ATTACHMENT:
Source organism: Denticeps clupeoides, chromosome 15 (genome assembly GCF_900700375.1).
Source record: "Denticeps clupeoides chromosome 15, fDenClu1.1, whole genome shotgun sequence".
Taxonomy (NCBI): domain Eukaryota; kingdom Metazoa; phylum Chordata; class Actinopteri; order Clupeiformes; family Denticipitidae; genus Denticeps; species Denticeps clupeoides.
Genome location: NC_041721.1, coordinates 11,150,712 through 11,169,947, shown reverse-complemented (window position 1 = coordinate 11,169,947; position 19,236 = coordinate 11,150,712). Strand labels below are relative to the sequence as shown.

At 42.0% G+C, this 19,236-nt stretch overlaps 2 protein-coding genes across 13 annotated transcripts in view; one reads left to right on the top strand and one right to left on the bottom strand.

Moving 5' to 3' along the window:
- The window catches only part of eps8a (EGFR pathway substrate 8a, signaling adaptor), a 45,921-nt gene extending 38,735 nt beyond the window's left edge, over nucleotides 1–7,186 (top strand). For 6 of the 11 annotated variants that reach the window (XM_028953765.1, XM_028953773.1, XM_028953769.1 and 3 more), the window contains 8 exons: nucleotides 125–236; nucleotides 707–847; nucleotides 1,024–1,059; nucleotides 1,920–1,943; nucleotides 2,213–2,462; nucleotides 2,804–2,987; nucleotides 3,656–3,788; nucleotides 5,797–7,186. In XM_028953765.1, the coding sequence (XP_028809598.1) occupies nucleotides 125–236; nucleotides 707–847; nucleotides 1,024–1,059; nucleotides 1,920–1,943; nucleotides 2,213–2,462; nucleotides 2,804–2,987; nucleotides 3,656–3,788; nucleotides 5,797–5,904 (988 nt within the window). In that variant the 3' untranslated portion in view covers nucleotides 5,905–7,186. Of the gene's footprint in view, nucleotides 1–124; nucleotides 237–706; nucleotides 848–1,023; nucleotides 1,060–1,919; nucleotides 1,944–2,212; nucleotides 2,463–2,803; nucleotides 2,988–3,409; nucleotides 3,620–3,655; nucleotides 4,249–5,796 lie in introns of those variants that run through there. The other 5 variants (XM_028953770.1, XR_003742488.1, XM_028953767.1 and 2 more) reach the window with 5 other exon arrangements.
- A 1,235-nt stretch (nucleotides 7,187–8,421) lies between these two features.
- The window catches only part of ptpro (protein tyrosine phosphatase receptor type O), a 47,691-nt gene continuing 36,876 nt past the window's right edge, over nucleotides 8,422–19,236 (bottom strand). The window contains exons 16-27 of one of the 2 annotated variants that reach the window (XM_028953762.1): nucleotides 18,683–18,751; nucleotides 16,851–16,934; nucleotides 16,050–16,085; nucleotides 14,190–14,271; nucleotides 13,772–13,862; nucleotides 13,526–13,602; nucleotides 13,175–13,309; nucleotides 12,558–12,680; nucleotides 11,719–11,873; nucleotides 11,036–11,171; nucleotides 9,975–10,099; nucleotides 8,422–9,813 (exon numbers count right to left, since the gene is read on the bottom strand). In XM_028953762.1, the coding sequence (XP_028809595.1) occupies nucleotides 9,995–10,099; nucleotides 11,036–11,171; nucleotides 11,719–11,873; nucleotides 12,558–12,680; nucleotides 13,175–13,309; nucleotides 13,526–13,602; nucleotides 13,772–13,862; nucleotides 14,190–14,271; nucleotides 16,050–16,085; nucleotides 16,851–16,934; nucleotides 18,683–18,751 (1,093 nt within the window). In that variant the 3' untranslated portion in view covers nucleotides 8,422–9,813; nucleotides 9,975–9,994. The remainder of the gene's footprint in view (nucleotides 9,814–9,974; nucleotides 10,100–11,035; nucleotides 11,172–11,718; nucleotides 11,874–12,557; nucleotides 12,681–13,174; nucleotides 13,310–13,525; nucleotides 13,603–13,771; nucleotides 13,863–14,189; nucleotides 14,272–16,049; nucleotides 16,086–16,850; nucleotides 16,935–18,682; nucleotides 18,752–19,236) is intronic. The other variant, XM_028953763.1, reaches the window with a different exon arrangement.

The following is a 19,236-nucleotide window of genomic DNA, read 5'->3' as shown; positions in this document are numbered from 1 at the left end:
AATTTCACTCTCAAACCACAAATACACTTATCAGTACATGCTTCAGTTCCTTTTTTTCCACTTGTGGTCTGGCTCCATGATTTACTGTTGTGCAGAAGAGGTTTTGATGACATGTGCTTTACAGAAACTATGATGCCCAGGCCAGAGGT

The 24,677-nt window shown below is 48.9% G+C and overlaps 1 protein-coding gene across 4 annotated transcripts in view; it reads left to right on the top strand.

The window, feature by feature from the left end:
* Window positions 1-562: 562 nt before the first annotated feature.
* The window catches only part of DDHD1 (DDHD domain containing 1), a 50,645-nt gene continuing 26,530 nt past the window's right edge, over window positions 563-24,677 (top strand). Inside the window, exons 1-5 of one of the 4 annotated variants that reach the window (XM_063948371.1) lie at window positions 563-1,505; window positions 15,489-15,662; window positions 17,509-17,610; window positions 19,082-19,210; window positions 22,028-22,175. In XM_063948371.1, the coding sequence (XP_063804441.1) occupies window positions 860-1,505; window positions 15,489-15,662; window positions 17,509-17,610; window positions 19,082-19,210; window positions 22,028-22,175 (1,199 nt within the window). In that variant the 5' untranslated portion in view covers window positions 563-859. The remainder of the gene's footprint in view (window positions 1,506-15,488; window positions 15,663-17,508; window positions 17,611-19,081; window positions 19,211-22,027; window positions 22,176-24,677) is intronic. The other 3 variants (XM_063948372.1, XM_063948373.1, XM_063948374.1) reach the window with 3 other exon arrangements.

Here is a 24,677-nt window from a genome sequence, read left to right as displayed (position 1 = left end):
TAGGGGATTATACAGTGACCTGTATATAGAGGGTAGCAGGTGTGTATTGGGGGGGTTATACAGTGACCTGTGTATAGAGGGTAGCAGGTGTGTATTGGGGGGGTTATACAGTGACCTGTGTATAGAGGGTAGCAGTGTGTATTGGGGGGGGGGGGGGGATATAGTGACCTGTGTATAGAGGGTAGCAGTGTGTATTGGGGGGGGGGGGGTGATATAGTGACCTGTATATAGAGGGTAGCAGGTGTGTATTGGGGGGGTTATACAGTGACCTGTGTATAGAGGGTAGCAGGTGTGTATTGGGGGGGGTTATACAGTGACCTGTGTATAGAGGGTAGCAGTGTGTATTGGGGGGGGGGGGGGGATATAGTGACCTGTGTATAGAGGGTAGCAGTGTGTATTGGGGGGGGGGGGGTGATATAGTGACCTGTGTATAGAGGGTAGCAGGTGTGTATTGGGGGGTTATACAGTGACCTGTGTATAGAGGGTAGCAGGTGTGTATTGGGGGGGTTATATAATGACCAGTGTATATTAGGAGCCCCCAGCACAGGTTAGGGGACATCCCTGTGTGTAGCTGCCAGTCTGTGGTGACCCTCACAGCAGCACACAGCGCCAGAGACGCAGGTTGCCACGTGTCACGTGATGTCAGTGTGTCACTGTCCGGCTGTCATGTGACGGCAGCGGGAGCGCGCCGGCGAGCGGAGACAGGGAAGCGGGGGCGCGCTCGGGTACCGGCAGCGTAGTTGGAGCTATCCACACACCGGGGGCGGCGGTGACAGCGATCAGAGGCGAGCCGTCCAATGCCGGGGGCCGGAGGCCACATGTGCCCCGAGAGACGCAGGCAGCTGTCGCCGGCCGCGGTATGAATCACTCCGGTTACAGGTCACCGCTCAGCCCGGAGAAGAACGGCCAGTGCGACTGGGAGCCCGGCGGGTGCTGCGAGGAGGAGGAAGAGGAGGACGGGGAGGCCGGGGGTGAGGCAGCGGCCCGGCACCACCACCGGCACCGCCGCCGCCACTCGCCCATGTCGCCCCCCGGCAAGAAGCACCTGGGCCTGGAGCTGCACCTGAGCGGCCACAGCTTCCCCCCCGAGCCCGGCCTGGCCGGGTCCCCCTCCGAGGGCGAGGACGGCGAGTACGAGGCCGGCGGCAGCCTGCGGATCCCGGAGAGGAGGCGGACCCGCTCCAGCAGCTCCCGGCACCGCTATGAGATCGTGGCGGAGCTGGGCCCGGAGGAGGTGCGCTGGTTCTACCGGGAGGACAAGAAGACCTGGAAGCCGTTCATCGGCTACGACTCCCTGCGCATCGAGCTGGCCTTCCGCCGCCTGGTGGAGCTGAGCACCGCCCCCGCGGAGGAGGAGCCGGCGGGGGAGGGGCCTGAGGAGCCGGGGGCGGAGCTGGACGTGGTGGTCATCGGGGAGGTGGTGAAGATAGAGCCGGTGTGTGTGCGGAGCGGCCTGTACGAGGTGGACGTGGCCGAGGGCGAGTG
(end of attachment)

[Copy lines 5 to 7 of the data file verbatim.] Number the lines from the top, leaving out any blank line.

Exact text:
At 42.0% G+C, this 19,236-nt stretch overlaps 2 protein-coding genes across 13 annotated transcripts in view; one reads left to right on the top strand and one right to left on the bottom strand.

Moving 5' to 3' along the window:
- The window catches only part of eps8a (EGFR pathway substrate 8a, signaling adaptor), a 45,921-nt gene extending 38,735 nt beyond the window's left edge, over nucleotides 1–7,186 (top strand). For 6 of the 11 annotated variants that reach the window (XM_028953765.1, XM_028953773.1, XM_028953769.1 and 3 more), the window contains 8 exons: nucleotides 125–236; nucleotides 707–847; nucleotides 1,024–1,059; nucleotides 1,920–1,943; nucleotides 2,213–2,462; nucleotides 2,804–2,987; nucleotides 3,656–3,788; nucleotides 5,797–7,186. In XM_028953765.1, the coding sequence (XP_028809598.1) occupies nucleotides 125–236; nucleotides 707–847; nucleotides 1,024–1,059; nucleotides 1,920–1,943; nucleotides 2,213–2,462; nucleotides 2,804–2,987; nucleotides 3,656–3,788; nucleotides 5,797–5,904 (988 nt within the window). In that variant the 3' untranslated portion in view covers nucleotides 5,905–7,186. Of the gene's footprint in view, nucleotides 1–124; nucleotides 237–706; nucleotides 848–1,023; nucleotides 1,060–1,919; nucleotides 1,944–2,212; nucleotides 2,463–2,803; nucleotides 2,988–3,409; nucleotides 3,620–3,655; nucleotides 4,249–5,796 lie in introns of those variants that run through there. The other 5 variants (XM_028953770.1, XR_003742488.1, XM_028953767.1 and 2 more) reach the window with 5 other exon arrangements.